Students tend to be the face and focus of activism at NC State, leading events such as the United not Divided rally, the Die-in in Talley Student Union, counter-protests to anti-abortion groups and so on. But, according to some of the activist professors on campus, faculty also have a role in activism at NC State.
Field Coordinator and Senior Lecturer in the Bachelor of Social Work program Barbara Zelter is among the NC State faculty with a reputation for being politically and socially engaged. She is an active participant in the NAACP, does regular community organizing at State, teaches on subjects that are relevant to socially progressive causes and has been arrested three times for civil disobedience.
According to Zelter, her activist work inside and outside the classroom is in accordance with her job requirements; she says they are in part act a call to action, mandating social workers to actively engage in social causes.
“What’s interesting and different about social work is that we have a formal code of ethics, like doctors have a code of ethics,” Zelter said. “Our code of ethics mandates civic engagement, social justice, racial equity and promotion of diversity.”
Zelter said that, as a teacher of social work, the roles of “professor” and “engaged citizen” did not separate for her. Despite the duty to avoid intimidating students into thinking a certain way, there’s also a need to discuss political and cultural issues in the classroom for the sake of a fuller education.
“I know that there’s this notion that you don’t want to bias your students because you have power, so you don’t want to intimidate or sway them to think like you or think they won’t get as good a grade,” Zelter said. “But … I think that’s kind of this notion of silos in university; that's not what holistic education is about.”
Rupert Nacoste, a professor in the Department of Psychology, does regular public speaking, including at NC State student groups, North Carolina high schools, academic groups and even the Pentagon, because of his “natural talent” for public speaking. He has spoken at many public events on campus as well, including the United not Divided rally earlier this month.
Nacoste uses public speaking platforms to frame discussions about social issues with findings from his field of research, social psychology. He shares findings on “intergroup tensions” without explicitly referencing their scientific underpinnings and highlights scientific facts about social topics.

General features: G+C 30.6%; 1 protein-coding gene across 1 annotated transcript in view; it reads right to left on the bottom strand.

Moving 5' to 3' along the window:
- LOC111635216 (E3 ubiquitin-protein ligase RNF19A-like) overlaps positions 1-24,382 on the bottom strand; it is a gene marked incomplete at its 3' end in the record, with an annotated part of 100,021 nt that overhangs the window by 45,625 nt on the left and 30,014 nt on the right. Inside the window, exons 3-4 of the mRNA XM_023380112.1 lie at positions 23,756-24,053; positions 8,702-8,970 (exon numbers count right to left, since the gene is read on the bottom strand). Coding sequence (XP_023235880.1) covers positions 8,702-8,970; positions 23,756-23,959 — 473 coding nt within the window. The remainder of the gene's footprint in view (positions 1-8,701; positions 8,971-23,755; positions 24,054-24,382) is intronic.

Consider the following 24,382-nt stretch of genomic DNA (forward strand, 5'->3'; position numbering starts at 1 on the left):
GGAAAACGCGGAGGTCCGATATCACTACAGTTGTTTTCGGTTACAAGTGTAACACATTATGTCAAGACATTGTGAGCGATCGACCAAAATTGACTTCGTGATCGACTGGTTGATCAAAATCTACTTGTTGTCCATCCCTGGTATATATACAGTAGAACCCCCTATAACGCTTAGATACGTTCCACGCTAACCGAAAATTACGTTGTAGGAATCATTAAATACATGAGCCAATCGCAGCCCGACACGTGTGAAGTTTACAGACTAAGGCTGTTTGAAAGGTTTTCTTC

“I’m always trying to push the ideas that come through the scholarship,” Nacoste said. “It’s not just what I believe, it’s ‘what does the science tell us?’”
Nacoste said professors like him get to speak from their expertise in social and political discussions because of their “academic freedom”, their right to speak from expertise. However, he pointed out, he can’t just say anything in classes.
“I can’t speak about something I don’t have a scholarly connection to in my classroom,” Nacoste said, “because then it’s just your opinion, and you’re going ‘blabbity blabbity.’”
Nacoste said that part of his role is speaking with NC State’s administration to discuss social and political topics, and that he has spoken multiple times with the chancellor and others in the university's administration. He says the administration has reached out to initiate these conversations, as well.
Associate Professor of Physics Karen Daniels says, despite teaching exclusively scientific topics, she is intentional about bringing up the human factors of what she is teaching in her classes.
“Physics classes don’t have much political content in them,” Daniels said. “But, there are definitely places where the real world of politics and people comes into play.”
Daniels responded to the explanation proposed in the previous “student perspective” article in this series that NC State’s reputation as a STEM and agriculture school affects the level of activism on campus. She said such an explanation does not provide a full story.
“I don’t know if that suffices as an explanation because I don’t see myself as being able to disentangle news from my work,” Daniels said.
Nacoste offered a different framework of thinking about the perceived lack of activism shared by student activists. He says that the “heterogenous” nature of political thought on campus—the diversity of ideas held by NC State students—is part of this perception, and compares it to the less varied culture of disciplines he perceived at UNC-Chapel Hill while getting his Ph. D. there.
“UNC has a more homogenous culture than NC State does: more liberal arts [at UNC],” Nacoste said. “NC State is interesting because it’s not homogenous; it’s heterogenous. That is one of the wonderful things about this place; it’s not one mindset here.”
Nacoste said that this leads to a dynamic culture at NC State that requires students to reconcile differences of thought, and that there are more cultural rifts that students must confront.
“You’re going to have to live in that reality,” Nacoste said. “The rest of the world isn’t homogenous.”
Zelter, from the social work department, says that both faculty and students who are interested in activism are rare at the university. This means it’s important that students and faculty who are interested in activism find each other and connect.
“The students who want to be activists are a slim section, just like the faculty,” Zelter said. “I think that students who are interested in it do well to really build a close relationship with faculty who do that sort of work and who they respect. To me, it almost feels like a ministry or calling to support and help groom students who have this curiosity. It’s like I’m adopting these people.”
This is the second story in a series about activism at NC State.